When bacteria accumulates on your teeth in the form of plaque and tartar, it can infiltrate your gums and cause gum disease. Swollen gums or gums that bleed easily indicate you have gingivitis or periodontitis. Because there are so many things that can go wrong with your teeth, you need to have someone on your side who can help. A periodontist studies the structures surrounding your teeth to help prevent these diseases. Christopher Banks, DMD, of Banks Dental Group helps people in the Auburn Gresham area of Chicago with his periodontic expertise to provide them with relief.
Gingivitis is mild gum disease, but it does not harm the supporting structures of the teeth.
Periodontitis is more severe than gingivitis. It occurs when gum disease has infiltrated the tissues and bones that support your teeth.
Gingivitis is usually present when your gums bleed during brushing and flossing; you may also notice your gums look puffy and swollen. If you have periodontal disease, your gums pull away from your teeth, you have persistent bad breath, you notice changes in your bite or loose teeth, and you may see pus coming from your gums.
Regular cleanings and good dental hygiene do a lot to prevent gum disease. You may be more vulnerable if gum disease runs in your family. Tobacco use and a diet low in vitamins and minerals but high in simple sugars encourages plaque to grow and infect your gums. Certain immune-weakening diseases, such as AIDS, diabetes, or leukemia put you at greater risk, too.
Early treatment of gum disease prevents it from progressing to a very serious condition. Clear up gingivitis by diligently brushing twice daily and flossing regularly. Schedule regular dental checkups and cleanings, and refrain from using tobacco products – smoking or chewing – to keep your gums healthy, too.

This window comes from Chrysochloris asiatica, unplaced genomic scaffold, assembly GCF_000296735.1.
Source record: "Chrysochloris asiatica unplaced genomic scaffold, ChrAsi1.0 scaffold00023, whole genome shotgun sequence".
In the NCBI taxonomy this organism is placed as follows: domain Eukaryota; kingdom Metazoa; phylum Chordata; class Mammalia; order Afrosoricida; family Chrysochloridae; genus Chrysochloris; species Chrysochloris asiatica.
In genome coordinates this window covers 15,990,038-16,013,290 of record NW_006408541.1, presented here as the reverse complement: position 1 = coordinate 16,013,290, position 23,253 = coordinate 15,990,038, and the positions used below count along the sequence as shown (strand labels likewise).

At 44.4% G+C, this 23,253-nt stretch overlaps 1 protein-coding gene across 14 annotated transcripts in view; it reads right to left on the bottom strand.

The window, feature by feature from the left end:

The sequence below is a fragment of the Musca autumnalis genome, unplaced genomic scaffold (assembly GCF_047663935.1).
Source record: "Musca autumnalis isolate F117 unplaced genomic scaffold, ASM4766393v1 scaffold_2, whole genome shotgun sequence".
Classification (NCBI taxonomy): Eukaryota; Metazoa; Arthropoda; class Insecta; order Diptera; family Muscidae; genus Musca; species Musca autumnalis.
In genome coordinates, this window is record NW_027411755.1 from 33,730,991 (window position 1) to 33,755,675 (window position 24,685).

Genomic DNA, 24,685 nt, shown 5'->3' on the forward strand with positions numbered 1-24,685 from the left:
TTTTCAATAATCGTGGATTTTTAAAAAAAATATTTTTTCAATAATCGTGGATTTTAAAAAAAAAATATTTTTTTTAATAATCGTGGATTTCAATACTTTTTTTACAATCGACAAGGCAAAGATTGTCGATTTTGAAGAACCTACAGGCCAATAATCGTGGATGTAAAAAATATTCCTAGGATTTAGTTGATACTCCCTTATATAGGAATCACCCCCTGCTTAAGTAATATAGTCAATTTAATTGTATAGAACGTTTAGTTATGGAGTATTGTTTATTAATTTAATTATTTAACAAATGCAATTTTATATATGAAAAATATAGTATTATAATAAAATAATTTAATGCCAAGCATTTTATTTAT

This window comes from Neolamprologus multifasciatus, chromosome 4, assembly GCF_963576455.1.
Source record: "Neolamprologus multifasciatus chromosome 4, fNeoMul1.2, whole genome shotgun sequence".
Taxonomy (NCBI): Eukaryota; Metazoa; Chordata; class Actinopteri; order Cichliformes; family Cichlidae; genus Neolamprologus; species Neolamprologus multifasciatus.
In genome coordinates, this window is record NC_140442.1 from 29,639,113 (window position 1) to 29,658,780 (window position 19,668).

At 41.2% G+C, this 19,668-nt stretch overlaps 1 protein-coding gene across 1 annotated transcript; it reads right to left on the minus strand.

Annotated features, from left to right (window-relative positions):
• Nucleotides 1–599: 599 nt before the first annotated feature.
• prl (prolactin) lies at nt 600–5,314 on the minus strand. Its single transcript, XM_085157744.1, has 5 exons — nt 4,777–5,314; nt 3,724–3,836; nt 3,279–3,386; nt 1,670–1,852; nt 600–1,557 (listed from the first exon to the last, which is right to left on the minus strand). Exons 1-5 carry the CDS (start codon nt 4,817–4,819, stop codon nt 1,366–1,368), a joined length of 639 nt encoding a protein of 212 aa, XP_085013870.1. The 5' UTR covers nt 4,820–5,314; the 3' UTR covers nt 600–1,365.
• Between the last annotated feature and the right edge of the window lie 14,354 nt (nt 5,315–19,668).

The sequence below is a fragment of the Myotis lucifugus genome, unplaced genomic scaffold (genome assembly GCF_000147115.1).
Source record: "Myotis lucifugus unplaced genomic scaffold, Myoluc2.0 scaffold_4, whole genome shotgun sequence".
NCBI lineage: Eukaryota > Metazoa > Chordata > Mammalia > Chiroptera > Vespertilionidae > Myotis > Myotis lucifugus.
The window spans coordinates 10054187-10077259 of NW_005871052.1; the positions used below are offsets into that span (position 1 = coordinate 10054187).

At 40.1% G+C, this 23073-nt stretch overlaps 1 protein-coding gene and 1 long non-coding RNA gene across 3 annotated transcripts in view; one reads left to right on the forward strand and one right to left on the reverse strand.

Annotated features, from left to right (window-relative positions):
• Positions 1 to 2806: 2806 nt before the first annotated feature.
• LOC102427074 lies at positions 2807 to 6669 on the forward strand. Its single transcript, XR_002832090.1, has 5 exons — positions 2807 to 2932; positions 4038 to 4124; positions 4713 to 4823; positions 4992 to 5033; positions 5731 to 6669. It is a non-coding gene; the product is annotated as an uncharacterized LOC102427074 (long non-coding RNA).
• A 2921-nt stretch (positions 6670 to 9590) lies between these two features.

In some cases, Dr. Banks may prescribe topical or oral antibiotics to reduce infection. He may also suggest root planing and scaling, which is an effective way to clean between the gums and the teeth to prevent your condition from developing into gum disease. Consult with Dr. Banks to find out which course of action is best for you.
Surgery sometimes is required if these treatments don’t work or if gum disease has progressed to severe levels. If your gums are receding, Dr. Banks may suggest a gum graft to repair the damage.
If the gums are covering too much of the teeth, a crown-lengthening procedure can restore them to normal. When the tooth is beyond salvaging, Dr. Banks will suggest a bone graft, which is a complete replacement of the tooth. For those whose tongue have a restricted range of motion, Dr. Banks may suggest a frenectomy to fix the problem.
Dr. Banks may recommend a gingivectomy, which eliminates pockets between the teeth and gums that allow plaque to build up. During this surgery, Dr. Banks uses a laser to remove and reshape diseased gum tissue, eliminating those pockets.
A gingivectomy prevents serious gum disease from affecting your teeth and the bones that support them. You can remain gingivitis-free after a gingivectomy with good dental hygiene and regular check-ups.